CFTC to Advance Reg AT
In a 3-0 vote, the Commodity Futures Trading Commission decided to officially propose Regulation Automated Trading.
The next step for the controversial proposal will be for CFTC staff to enter it into the Federal Register, which will commence a 90-day comment period for the proposed regulation.
“This proposal provides some common-sense risk controls that I believe embrace the benefits that automated trading has brought to our markets, while also protecting against the increased possibility of breakdowns and disruptions that come with it,” CFTC Chair Timothy Massad said before the CFTC vote. “We encourage – and welcome – public comment, which will carefully be taken into account before we take any final action.”
In fact, the CFTC proposal contains 150 questions that the CFTC hopes will elicit comments from the industry.
Chair Massad attributes the approximate 500-page bulk of the proposed regulation to the list of questions that appears twice, along with the regulation’s preamble, cost-benefit analysis, analysis for the Paperwork Reduction Act, and regulatory flexibility analysis. “The rule itself is only 19 pages,” he noted.
Although CFTC Commissioners Christopher Giancarlo and Sharon Bowen voted to advance the rule proposal, there are still questions regarding whether Regulation AT’s benefits will outweigh the additional costs, and what burdens that it would bring to the market and its participants, especially smaller market participants.
Some of the requirements of the proposal appear to be window dressing, according to Giancarlo. “That is especially the case in its requirements for development and implementation of risk controls and related testing standards that the industry already widely adopted.”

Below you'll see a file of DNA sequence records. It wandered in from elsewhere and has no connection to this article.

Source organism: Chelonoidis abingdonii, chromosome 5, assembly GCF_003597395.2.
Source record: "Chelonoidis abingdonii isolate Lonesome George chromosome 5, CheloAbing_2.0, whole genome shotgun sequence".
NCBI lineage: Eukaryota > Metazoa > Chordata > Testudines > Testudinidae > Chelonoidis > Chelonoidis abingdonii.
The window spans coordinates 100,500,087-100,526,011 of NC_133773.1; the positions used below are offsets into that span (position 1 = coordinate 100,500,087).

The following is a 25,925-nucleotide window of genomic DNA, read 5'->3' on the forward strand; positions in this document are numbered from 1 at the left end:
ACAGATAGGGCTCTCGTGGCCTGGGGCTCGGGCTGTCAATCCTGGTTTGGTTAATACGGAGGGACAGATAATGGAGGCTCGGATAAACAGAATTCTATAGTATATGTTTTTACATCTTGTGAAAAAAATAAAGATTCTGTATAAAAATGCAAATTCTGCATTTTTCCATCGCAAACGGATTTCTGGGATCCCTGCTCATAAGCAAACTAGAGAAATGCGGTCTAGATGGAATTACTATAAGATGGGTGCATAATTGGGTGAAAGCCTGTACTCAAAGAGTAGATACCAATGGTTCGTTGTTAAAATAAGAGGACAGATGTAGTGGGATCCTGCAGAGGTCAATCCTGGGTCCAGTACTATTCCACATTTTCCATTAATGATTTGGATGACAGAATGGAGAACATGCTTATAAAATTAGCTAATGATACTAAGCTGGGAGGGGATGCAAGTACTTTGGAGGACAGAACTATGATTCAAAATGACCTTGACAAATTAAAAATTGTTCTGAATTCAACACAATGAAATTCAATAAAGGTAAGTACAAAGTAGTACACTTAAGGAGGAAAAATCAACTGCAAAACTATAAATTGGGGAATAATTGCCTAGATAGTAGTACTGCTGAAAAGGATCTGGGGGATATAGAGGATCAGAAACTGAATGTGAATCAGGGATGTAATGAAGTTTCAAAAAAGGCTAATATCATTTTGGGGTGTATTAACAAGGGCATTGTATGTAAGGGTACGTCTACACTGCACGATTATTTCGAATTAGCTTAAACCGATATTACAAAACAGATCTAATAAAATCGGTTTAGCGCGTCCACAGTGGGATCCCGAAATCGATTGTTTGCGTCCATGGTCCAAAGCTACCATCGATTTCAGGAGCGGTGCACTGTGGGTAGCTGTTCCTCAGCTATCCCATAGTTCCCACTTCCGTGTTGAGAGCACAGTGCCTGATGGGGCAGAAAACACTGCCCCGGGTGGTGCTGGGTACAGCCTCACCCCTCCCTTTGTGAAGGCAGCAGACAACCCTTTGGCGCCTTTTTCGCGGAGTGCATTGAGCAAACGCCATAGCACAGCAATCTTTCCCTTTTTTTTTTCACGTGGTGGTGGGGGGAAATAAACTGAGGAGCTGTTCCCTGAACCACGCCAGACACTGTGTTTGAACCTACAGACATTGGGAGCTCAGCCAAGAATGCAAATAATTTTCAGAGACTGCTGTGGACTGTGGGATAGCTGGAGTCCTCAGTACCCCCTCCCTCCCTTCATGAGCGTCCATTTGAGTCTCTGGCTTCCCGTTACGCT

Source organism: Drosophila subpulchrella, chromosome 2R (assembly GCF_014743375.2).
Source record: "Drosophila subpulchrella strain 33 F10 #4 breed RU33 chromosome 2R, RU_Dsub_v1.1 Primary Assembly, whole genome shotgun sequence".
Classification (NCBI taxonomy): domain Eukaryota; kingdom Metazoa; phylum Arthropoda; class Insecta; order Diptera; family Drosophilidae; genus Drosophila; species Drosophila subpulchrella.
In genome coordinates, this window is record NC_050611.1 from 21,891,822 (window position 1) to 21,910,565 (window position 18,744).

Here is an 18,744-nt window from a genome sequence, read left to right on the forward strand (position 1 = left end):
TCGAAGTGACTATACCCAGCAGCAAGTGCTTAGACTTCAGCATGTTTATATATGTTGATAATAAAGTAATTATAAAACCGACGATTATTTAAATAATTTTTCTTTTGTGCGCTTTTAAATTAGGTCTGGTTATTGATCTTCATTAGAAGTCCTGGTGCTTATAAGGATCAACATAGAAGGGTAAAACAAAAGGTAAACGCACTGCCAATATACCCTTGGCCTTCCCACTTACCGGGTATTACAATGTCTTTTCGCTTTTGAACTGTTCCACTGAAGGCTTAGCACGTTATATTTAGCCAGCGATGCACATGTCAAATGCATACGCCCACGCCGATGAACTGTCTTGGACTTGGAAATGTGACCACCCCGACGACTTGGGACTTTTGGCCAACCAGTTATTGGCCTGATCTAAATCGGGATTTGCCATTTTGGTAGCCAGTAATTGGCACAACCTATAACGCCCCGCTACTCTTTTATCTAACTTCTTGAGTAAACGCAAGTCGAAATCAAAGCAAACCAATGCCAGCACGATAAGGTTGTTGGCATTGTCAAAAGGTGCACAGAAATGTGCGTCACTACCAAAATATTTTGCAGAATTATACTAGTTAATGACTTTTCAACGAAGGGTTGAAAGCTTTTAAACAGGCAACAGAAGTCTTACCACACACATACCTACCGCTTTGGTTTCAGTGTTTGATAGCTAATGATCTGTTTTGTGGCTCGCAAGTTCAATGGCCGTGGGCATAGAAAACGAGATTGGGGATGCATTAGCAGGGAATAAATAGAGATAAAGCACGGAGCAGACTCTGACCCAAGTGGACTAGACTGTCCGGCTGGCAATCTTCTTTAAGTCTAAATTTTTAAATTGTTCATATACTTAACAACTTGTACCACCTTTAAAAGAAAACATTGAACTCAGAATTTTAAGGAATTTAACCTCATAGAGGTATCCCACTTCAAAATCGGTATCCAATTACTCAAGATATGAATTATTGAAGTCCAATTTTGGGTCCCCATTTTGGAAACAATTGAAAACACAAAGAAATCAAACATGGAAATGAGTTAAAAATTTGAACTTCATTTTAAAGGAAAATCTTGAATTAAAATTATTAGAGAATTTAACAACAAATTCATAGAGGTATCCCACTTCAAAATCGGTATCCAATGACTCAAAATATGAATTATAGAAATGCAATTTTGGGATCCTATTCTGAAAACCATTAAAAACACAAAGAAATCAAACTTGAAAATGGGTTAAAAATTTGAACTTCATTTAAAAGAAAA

Commissioner Giancarlo’s concerns over Reg AT’s requirement for registrants hold their proprietary source code in data repositories available for inspection by the CFTC and U.S. Department of Justice lead to an energetic conversation between the CFTC commissioner and Vince McGonagle, director of the Division of Market Oversight at the CFTC, and then Sebastian Pujol Schott, associate director of the Division of Market Oversight at the CFTC.
The CFTC’s McGonagle ended the exchange reminding Commissioner Giancarlo that the CFTC routinely receives confidential information as part of its regular business practice and that the CFTC “would need to be ever vigilant with respect to those responsibilities.”
CFTC Commissioner Bowen then suggested that the industry see Regulation AT as a beginning rather an endpoint.
“I’m sure with the ferocious rates of change of technology, we will need to update this regulation regularly to account for those changes,” she said. “In many ways, this regulation is nearly the first step in a process. It is more of a starter home rather than a two-storied one.”
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